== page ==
Teammates knew Stone was a ‘rock’
It seems much longer than five-and-a-half months ago that the bad news spread: Tonganoxie High senior Austin Stone was in a coma after a routine visit to the dentist.
On Thursday, it was incredible to see how much progress Stone had made in what has actually been a short amount of time.
At a special THS event that principal Jamie Carlisle called more “homecoming ceremony” than commencement, Stone, now blind and hard of hearing, walked across the stage with his dad, Lance, at his side and received his high school diploma.
It was a touching, amazing moment.
Some thought Stone would never function properly again. His former 4x400 relay teammates couldn’t be counted in that group.
Bret Koch, DJ Lindsay and Jeremy Carlisle — who often can be spotted in their “Team Stone” T-shirts — knew of Stone’s toughness, his fight, before he slipped into a coma. They knew he had what it took to recuperate and persevere.
On Thursday, the entire THS student body, faculty and members of the community got to see what Team Stone, his friends, knew all along.
“He’s a rock,” Lindsay said.
“His last name says it all,” chimed in Carlisle. “He’s just a Stone.”
No one looked forward to this day more than the close-knit teammates who had long admired Stone and won a Class 4A 4x400 state championship in his honor this past May.
They had visited him in his Lincoln, Neb., rehabilitation center. They saw him rail thin, unable to communicate. They had witnessed his incomparable attitude in the face of adversity. And, eventually, they saw him walk and talk and joke. Just like old times.
“The first time we went and saw him,” Lindsay recalled, “the transition from then to the last time we went up to Nebraska was amazing.”
It was then that they officially got their friend back. Koch, Lindsay, Carlisle and David Powell, who ran in Stone’s place for THS, were walking Stone through the facility’s hallways.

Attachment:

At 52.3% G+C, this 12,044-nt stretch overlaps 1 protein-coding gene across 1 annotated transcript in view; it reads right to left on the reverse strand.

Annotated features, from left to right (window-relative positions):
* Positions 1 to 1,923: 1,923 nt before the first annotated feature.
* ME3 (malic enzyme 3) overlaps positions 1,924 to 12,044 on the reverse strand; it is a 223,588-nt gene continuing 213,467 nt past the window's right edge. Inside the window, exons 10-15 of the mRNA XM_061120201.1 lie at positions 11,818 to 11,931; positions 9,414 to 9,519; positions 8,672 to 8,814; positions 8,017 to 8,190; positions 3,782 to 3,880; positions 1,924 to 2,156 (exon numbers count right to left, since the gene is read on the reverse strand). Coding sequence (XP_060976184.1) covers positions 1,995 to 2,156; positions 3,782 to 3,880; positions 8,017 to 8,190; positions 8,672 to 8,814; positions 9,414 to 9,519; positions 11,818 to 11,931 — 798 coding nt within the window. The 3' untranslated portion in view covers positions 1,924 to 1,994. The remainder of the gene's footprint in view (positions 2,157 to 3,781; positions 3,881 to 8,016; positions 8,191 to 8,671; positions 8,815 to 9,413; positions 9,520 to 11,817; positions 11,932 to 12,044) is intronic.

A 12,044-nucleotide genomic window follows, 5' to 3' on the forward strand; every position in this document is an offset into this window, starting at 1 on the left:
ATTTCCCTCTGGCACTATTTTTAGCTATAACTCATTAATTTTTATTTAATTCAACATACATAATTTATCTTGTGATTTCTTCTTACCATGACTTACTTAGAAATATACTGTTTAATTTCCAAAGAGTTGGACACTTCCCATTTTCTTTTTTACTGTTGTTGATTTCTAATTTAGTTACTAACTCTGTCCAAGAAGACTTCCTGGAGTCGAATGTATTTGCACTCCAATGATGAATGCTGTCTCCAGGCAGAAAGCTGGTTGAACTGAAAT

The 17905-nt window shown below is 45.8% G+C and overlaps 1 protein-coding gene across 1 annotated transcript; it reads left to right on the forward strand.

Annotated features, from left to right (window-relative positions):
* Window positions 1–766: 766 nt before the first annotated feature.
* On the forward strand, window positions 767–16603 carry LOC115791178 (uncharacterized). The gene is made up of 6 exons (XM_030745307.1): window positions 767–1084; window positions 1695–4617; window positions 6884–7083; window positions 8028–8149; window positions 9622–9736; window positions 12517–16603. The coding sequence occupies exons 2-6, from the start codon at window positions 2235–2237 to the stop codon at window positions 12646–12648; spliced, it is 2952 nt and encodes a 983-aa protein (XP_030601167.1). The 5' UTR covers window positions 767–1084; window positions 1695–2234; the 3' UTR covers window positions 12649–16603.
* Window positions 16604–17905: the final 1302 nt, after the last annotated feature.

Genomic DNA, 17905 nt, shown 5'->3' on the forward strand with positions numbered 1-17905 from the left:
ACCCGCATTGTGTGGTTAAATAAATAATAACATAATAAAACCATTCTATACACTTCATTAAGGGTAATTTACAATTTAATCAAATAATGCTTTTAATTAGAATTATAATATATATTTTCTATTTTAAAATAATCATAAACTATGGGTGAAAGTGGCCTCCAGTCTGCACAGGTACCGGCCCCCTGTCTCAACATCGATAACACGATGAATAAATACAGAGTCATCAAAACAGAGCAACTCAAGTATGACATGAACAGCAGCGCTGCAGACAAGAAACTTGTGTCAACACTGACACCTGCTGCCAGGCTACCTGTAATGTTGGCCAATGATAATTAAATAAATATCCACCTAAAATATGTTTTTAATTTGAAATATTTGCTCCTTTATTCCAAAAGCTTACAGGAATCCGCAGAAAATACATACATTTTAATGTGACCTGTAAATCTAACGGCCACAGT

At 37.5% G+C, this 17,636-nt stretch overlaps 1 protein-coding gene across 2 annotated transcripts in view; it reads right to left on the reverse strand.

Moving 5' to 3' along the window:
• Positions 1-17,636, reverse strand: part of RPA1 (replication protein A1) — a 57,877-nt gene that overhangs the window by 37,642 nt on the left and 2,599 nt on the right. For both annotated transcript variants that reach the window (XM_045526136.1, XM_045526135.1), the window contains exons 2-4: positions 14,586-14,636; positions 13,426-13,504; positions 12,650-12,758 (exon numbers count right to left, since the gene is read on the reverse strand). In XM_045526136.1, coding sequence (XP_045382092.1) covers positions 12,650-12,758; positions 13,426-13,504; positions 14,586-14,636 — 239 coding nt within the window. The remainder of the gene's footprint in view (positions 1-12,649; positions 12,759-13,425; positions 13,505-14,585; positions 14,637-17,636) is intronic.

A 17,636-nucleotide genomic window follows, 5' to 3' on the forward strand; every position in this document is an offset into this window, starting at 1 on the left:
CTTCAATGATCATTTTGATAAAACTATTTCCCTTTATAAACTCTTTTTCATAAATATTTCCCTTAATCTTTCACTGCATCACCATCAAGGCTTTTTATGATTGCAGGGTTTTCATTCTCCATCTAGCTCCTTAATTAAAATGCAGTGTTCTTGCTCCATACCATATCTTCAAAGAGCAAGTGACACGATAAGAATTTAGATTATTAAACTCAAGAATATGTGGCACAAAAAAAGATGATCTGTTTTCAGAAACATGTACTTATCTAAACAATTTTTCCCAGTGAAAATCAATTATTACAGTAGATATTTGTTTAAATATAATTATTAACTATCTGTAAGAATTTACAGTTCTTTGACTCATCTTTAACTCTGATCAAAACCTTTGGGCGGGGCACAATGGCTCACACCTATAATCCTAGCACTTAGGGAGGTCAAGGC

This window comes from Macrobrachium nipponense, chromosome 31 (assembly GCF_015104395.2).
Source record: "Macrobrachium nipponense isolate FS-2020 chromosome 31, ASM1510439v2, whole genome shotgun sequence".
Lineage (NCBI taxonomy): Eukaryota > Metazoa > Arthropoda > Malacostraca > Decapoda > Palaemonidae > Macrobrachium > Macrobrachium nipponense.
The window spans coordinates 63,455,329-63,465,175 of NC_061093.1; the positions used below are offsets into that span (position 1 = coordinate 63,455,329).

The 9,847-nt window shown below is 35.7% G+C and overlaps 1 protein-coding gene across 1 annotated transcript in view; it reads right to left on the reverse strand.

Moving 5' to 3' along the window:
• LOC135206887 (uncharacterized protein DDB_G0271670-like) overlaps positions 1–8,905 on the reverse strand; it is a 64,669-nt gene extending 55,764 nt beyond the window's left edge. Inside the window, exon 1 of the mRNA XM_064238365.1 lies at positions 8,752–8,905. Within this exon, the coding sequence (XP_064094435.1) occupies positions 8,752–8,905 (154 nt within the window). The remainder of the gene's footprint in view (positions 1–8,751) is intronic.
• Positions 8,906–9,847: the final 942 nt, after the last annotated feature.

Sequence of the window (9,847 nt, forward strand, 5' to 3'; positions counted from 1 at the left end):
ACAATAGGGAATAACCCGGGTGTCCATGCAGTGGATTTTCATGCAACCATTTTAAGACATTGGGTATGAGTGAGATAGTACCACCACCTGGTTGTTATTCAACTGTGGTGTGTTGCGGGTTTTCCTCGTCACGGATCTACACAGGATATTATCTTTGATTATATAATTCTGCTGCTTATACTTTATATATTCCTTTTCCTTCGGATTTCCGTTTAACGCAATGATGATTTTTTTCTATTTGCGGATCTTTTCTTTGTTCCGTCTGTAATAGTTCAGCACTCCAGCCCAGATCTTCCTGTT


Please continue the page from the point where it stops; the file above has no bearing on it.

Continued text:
“All of the sudden, he just starts grabbin’ his stomach and he’s like in pain,” Carlisle said.
Nurses came running over to assist Stone.
“We were freaking out because we don’t know what’s happening,” Carlisle said.
Then Stone raised back up with a wide grin on his face.
“Just kidding,” he said.
His buddies loved it. It cheered them up (though it slightly agitated the nurses). It was the kind of thing they expected from Stone — always caring more about others than himself.
Such was the case on Thursday, when he asked his three teammates to stand and be recognized during his unique graduation program.
“I want all of you guys to look around and if you haven’t met these guys, walk up to them in the hallways and shake their hands because they’re a great group of guys,” Stone said before joking that Lindsay is “a little weird sometimes.”
“I was on the verge of tears and then he cracked that joke,” Lindsay said, acknowledging that Stone lifted his spirits. “He never quits crackin’ jokes.”
Koch marveled at Stone’s selflessness, indicating he and his teammates were honored to be included in a ceremony that was really all about Stone.
“It just shows the character that Austin has,” Koch said. “It was supposed to be about him and he turned it on everyone else and made it about everyone.”
Thanks to an astounding, young “rock” of a man, it was a day no one in attendance will ever forget.
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